The same day, Salmond “announced plans for Spanish renewable energy company Gamesa to send a delegation to Scotland to explore opportunities in turbine manufacturing”.

That was in November 2010 and, needless to say, none of it happened. But who cared about that detail in the land of the Brass Neck Olympics? The immediate reward for Salmond was headlines to die for. Endorsement of his genius. Billions of investment. Thousands of jobs. And all of it complete and utter nonsense. Siren voices were marginalised. When the Institute of Mechanical Engineers said that the SNP’s energy policy of promoting renewables at the expense of all else was “technically undeliverable” and risked “increasing fuel poverty and turning Scotland from an exporter of electricity into an importer”, they were chastised by Sturgeon for “talking Scotland down”.

Now reality is closing in. The Scottish Government’s policy is based on crossing its fingers and hoping that hated nuclear power stations keep going till 2030. Cockenzie is closed. Longannet is on the way out. “Renewables” has turned out to be synonymous with onshore wind – with virtually none of the hardware which adorns our hillsides manufactured in Scotland.

In security of supply terms, it may no longer matter that Scotland is an importer of electricity rather than an exporter. But hundreds of jobs are being shed while the manufacturing boom promised from renewables has not happened. Scottish Power and SSE should have been the catalysts for that new industry but have been allowed to get away with importing virtually everything.

There is nothing new about transmission charges which take account of distance from the main markets in the south. It is an inescapable fact that power is lost along the way. But this has never previously been presented as a tipping-point between Scottish power generation being profitable and, as is now claimed, unsustainable. There was no mention of that when these billions of investment were being promised a few years ago.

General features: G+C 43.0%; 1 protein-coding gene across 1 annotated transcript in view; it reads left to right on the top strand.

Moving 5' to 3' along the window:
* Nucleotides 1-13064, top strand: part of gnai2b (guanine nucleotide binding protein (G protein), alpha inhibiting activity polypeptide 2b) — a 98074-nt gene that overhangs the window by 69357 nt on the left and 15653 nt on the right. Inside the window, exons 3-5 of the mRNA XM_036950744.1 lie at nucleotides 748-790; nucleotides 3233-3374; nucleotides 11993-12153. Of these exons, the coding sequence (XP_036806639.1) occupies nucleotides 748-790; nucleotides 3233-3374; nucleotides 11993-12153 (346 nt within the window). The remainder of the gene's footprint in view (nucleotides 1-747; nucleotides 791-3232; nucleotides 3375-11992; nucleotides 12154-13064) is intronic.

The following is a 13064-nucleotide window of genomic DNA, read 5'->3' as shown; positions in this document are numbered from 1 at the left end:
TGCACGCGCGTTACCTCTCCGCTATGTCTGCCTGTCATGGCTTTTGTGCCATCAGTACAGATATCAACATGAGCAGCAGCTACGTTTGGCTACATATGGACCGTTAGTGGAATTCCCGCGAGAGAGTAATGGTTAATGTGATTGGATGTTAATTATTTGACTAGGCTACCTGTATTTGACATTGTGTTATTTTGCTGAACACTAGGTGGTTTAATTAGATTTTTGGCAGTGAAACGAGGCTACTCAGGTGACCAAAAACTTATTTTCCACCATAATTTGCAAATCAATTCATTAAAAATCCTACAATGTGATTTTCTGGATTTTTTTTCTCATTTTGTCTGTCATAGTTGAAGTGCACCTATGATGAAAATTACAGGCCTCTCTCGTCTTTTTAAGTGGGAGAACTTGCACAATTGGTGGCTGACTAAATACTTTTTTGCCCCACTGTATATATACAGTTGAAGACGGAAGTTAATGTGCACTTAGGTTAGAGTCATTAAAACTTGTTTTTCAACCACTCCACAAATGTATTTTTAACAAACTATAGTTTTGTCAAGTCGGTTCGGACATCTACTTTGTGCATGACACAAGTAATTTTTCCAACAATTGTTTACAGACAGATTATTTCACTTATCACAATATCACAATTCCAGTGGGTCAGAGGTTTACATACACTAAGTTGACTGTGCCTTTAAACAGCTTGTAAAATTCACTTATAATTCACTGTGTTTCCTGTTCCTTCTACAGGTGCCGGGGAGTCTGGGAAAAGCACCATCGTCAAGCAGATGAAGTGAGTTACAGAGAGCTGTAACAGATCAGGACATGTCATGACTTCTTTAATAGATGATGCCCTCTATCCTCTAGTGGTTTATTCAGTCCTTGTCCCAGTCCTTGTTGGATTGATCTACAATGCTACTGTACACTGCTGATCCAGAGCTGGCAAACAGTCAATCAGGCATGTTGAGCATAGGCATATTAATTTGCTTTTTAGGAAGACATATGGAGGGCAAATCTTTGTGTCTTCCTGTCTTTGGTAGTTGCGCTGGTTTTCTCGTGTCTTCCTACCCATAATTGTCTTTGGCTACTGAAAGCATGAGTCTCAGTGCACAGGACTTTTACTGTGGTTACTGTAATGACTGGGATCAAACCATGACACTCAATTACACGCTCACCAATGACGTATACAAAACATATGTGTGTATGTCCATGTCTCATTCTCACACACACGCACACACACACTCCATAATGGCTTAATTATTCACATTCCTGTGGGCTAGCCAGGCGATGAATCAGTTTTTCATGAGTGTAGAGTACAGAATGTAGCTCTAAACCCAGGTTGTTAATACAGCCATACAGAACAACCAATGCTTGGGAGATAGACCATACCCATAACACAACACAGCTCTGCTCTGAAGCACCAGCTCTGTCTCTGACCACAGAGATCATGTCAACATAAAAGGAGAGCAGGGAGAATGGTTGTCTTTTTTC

Both ScottishPower and SSE were given exceptional treatment at the time of privatisation 20 years ago. Because their public sector predecessors commanded a high degree of respect, Tory ministers thought it would sweeten the privatisation pill if they were left as vertically integrated companies.

This has put them in a remarkably powerful position as developers of power from renewables as well as providers of grid connections through their infrastructure arms. It has also put them in a very strong position within Scotland to retain their customer base. Yet, according to the Consumer Association, they have the second lowest customer service satisfaction ratings out of 18 companies. SSE comes 12th.

Both companies occupy extremely important roles in Scottish society, gifted to them by privatisation. They have responsibility for security of supply. They have millions of customers, many of them in fuel poverty. They build and maintain the infrastructure on which new generation is reliant. Their investment decisions will determine the fate of many well-paid jobs.

Instead of writing daft letters to David Cameron, perhaps Nicola Sturgeon should be asking whether Scotland is, reciprocally, getting the deal it deserves from these companies. It is a question that has long cried out for investigation and response.